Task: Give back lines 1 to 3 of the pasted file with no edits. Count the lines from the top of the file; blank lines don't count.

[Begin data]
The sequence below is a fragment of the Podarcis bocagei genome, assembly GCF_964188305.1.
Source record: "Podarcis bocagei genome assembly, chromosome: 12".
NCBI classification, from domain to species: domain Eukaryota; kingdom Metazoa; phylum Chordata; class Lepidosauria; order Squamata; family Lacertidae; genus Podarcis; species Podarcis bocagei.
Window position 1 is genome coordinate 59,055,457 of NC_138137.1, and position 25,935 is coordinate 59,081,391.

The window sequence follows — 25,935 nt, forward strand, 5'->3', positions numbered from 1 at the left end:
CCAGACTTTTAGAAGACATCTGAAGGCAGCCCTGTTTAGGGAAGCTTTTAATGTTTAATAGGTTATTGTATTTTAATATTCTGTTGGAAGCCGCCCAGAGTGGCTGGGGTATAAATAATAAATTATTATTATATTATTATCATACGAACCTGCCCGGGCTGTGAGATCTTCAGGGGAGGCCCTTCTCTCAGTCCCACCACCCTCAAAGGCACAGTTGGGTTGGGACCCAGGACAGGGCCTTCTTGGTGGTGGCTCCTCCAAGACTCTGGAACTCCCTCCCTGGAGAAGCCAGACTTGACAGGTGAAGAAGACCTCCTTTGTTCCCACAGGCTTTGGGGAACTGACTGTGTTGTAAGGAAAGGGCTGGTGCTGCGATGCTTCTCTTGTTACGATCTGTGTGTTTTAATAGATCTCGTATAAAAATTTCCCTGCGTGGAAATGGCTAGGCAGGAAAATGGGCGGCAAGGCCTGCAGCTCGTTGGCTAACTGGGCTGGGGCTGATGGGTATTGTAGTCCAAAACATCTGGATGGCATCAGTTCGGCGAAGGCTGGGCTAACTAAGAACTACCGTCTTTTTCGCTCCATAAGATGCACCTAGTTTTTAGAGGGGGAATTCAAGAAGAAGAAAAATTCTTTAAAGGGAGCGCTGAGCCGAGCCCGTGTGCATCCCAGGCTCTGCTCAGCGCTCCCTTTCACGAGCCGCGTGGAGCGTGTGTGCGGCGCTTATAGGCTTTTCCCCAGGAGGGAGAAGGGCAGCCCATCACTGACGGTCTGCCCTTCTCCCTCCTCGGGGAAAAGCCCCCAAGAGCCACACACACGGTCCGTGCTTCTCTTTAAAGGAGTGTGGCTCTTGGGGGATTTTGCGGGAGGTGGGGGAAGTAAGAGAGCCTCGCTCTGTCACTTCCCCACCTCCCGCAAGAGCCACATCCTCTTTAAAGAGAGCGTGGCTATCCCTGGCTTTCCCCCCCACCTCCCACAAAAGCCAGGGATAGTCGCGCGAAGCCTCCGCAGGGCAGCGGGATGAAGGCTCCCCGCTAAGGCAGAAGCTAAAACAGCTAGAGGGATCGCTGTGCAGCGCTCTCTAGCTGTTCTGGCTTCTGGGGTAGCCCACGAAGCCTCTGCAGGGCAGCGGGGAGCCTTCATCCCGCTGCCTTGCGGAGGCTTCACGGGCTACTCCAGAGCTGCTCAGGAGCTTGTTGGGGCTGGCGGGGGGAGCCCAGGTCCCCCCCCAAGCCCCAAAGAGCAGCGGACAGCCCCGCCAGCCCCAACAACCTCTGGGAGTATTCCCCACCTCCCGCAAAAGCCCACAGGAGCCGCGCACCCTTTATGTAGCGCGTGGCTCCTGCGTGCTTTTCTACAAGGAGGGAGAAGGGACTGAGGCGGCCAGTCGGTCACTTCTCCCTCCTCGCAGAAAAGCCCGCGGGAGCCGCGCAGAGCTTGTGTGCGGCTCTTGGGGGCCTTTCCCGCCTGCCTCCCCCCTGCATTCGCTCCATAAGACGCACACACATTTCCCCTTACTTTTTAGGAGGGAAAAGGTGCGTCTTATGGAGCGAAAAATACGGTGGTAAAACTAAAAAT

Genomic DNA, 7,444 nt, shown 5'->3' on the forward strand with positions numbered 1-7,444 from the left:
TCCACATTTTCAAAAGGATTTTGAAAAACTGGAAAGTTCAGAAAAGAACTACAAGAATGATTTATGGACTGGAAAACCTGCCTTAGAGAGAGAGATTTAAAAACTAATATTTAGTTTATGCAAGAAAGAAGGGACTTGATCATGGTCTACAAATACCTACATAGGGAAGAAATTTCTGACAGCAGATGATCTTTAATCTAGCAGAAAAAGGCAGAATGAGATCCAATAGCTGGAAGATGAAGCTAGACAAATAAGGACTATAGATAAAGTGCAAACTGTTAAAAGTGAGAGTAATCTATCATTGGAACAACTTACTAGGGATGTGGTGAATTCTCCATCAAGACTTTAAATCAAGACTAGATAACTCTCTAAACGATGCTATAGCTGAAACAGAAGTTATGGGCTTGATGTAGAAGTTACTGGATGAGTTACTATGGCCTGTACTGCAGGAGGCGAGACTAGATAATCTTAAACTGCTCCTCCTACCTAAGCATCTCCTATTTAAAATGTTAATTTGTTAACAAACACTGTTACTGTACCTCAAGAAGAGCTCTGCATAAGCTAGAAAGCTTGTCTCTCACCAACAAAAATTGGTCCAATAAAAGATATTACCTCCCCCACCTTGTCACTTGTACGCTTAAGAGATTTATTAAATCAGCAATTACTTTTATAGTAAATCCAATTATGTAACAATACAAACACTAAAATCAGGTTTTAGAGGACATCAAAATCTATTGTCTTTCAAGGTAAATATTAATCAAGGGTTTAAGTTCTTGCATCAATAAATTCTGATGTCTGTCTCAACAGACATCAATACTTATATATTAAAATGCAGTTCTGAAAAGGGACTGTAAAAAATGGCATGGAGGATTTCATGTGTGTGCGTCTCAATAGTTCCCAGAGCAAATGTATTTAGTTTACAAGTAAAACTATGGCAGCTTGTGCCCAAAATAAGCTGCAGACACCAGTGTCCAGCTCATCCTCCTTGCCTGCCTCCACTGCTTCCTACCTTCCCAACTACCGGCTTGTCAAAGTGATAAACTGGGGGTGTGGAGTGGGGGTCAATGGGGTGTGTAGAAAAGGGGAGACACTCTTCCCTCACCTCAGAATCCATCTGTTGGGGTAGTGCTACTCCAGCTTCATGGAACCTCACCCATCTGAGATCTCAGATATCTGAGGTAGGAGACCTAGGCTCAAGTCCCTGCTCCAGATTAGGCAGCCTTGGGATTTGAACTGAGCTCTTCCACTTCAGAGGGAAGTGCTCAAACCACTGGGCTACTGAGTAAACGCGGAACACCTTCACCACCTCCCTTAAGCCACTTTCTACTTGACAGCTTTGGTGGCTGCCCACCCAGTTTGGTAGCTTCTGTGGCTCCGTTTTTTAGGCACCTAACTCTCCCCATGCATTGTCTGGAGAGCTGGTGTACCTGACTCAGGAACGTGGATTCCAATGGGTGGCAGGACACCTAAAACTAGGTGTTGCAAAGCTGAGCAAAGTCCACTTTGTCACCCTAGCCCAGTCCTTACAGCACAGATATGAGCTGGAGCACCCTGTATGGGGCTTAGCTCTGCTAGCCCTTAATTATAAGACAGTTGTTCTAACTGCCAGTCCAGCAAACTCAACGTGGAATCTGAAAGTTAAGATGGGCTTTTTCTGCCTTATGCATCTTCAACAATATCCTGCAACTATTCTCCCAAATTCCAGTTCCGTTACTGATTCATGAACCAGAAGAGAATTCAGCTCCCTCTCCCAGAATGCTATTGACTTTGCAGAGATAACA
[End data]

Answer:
The sequence below is a fragment of the Podarcis bocagei genome, assembly GCF_964188305.1.
Source record: "Podarcis bocagei genome assembly, chromosome: 12".
NCBI classification, from domain to species: domain Eukaryota; kingdom Metazoa; phylum Chordata; class Lepidosauria; order Squamata; family Lacertidae; genus Podarcis; species Podarcis bocagei.